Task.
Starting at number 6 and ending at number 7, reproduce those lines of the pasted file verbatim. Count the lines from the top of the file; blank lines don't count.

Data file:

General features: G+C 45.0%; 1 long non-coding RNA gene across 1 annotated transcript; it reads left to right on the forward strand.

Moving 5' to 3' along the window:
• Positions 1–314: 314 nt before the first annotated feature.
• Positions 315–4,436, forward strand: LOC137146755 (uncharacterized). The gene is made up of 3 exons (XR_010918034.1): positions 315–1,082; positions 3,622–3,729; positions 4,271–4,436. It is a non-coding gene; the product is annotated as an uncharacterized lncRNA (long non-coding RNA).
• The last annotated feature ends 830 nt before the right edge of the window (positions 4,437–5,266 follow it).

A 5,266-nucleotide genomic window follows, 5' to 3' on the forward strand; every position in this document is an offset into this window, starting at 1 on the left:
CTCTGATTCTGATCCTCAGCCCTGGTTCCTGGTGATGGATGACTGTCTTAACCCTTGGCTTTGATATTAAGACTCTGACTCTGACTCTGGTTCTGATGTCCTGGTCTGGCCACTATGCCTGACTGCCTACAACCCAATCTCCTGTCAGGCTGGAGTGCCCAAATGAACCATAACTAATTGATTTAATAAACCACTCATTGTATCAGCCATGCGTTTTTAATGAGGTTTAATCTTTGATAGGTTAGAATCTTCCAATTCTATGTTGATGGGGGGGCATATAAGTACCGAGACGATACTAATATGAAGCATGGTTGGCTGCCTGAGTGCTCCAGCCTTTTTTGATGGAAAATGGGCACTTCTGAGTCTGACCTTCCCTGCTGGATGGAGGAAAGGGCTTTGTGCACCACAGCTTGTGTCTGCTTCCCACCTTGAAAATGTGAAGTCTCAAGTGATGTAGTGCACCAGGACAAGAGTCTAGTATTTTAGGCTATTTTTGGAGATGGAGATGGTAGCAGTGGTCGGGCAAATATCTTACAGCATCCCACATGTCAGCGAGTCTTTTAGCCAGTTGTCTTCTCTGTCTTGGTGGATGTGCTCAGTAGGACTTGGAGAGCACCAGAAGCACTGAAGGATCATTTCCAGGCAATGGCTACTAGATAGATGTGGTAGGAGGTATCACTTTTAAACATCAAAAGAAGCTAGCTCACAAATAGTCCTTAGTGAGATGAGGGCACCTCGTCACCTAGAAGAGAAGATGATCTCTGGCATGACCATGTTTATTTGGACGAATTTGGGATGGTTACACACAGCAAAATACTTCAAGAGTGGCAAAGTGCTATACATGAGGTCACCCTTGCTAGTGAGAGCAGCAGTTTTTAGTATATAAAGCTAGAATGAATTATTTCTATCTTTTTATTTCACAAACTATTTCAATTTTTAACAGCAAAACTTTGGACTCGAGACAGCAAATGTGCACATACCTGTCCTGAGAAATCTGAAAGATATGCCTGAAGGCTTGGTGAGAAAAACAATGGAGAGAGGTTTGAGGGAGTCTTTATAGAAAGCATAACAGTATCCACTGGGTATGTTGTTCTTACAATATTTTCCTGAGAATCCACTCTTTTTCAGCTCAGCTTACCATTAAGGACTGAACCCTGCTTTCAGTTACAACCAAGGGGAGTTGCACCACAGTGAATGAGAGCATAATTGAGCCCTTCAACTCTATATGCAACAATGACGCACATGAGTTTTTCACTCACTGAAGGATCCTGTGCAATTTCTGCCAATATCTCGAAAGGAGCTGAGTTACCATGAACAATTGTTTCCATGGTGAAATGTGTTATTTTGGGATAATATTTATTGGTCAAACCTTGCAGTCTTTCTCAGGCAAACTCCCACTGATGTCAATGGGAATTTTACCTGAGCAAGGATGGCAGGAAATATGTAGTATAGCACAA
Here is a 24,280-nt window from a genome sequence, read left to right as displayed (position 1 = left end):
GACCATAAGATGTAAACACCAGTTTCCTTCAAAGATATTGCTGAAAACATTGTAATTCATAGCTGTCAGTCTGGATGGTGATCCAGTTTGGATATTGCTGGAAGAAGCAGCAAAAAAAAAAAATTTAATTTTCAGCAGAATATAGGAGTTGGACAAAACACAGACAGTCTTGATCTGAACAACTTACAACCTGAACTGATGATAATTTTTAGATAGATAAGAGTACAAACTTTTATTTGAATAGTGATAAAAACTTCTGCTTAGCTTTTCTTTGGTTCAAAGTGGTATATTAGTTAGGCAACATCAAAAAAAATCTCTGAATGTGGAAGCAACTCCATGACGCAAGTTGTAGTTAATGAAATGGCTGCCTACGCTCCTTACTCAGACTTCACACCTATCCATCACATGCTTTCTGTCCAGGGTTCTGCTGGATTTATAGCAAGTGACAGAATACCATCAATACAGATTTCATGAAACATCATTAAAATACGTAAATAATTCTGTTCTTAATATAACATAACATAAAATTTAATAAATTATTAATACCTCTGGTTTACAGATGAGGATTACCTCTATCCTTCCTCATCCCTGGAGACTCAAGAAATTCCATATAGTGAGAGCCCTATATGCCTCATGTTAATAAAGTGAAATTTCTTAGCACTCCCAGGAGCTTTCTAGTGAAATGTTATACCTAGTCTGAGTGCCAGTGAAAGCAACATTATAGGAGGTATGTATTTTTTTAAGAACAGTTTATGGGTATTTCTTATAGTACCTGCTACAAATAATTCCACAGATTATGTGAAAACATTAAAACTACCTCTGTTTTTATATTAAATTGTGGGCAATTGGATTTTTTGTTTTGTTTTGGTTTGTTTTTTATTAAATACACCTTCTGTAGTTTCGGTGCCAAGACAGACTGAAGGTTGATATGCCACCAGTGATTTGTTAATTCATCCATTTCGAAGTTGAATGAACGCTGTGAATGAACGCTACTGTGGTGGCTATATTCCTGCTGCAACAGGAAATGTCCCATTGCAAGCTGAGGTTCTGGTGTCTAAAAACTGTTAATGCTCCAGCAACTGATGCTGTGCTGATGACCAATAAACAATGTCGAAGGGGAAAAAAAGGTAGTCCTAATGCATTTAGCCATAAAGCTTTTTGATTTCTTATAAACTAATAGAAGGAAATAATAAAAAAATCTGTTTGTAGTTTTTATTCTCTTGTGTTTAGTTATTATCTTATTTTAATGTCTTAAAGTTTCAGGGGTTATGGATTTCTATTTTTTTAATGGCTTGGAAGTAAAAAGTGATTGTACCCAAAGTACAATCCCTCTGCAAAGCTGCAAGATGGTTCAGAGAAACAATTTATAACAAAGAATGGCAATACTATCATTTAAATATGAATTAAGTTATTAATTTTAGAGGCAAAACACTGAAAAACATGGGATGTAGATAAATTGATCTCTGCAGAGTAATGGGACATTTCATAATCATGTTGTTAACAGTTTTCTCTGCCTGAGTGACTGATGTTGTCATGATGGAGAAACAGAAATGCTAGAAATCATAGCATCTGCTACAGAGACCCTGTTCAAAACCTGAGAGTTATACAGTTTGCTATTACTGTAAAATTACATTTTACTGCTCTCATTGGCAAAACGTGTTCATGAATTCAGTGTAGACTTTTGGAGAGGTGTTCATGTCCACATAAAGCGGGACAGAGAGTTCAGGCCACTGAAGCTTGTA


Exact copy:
A 5,266-nucleotide genomic window follows, 5' to 3' on the forward strand; every position in this document is an offset into this window, starting at 1 on the left:
CTCTGATTCTGATCCTCAGCCCTGGTTCCTGGTGATGGATGACTGTCTTAACCCTTGGCTTTGATATTAAGACTCTGACTCTGACTCTGGTTCTGATGTCCTGGTCTGGCCACTATGCCTGACTGCCTACAACCCAATCTCCTGTCAGGCTGGAGTGCCCAAATGAACCATAACTAATTGATTTAATAAACCACTCATTGTATCAGCCATGCGTTTTTAATGAGGTTTAATCTTTGATAGGTTAGAATCTTCCAATTCTATGTTGATGGGGGGGCATATAAGTACCGAGACGATACTAATATGAAGCATGGTTGGCTGCCTGAGTGCTCCAGCCTTTTTTGATGGAAAATGGGCACTTCTGAGTCTGACCTTCCCTGCTGGATGGAGGAAAGGGCTTTGTGCACCACAGCTTGTGTCTGCTTCCCACCTTGAAAATGTGAAGTCTCAAGTGATGTAGTGCACCAGGACAAGAGTCTAGTATTTTAGGCTATTTTTGGAGATGGAGATGGTAGCAGTGGTCGGGCAAATATCTTACAGCATCCCACATGTCAGCGAGTCTTTTAGCCAGTTGTCTTCTCTGTCTTGGTGGATGTGCTCAGTAGGACTTGGAGAGCACCAGAAGCACTGAAGGATCATTTCCAGGCAATGGCTACTAGATAGATGTGGTAGGAGGTATCACTTTTAAACATCAAAAGAAGCTAGCTCACAAATAGTCCTTAGTGAGATGAGGGCACCTCGTCACCTAGAAGAGAAGATGATCTCTGGCATGACCATGTTTATTTGGACGAATTTGGGATGGTTACACACAGCAAAATACTTCAAGAGTGGCAAAGTGCTATACATGAGGTCACCCTTGCTAGTGAGAGCAGCAGTTTTTAGTATATAAAGCTAGAATGAATTATTTCTATCTTTTTATTTCACAAACTATTTCAATTTTTAACAGCAAAACTTTGGACTCGAGACAGCAAATGTGCACATACCTGTCCTGAGAAATCTGAAAGATATGCCTGAAGGCTTGGTGAGAAAAACAATGGAGAGAGGTTTGAGGGAGTCTTTATAGAAAGCATAACAGTATCCACTGGGTATGTTGTTCTTACAATATTTTCCTGAGAATCCACTCTTTTTCAGCTCAGCTTACCATTAAGGACTGAACCCTGCTTTCAGTTACAACCAAGGGGAGTTGCACCACAGTGAATGAGAGCATAATTGAGCCCTTCAACTCTATATGCAACAATGACGCACATGAGTTTTTCACTCACTGAAGGATCCTGTGCAATTTCTGCCAATATCTCGAAAGGAGCTGAGTTACCATGAACAATTGTTTCCATGGTGAAATGTGTTATTTTGGGATAATATTTATTGGTCAAACCTTGCAGTCTTTCTCAGGCAAACTCCCACTGATGTCAATGGGAATTTTACCTGAGCAAGGATGGCAGGAAATATGTAGTATAGCACAA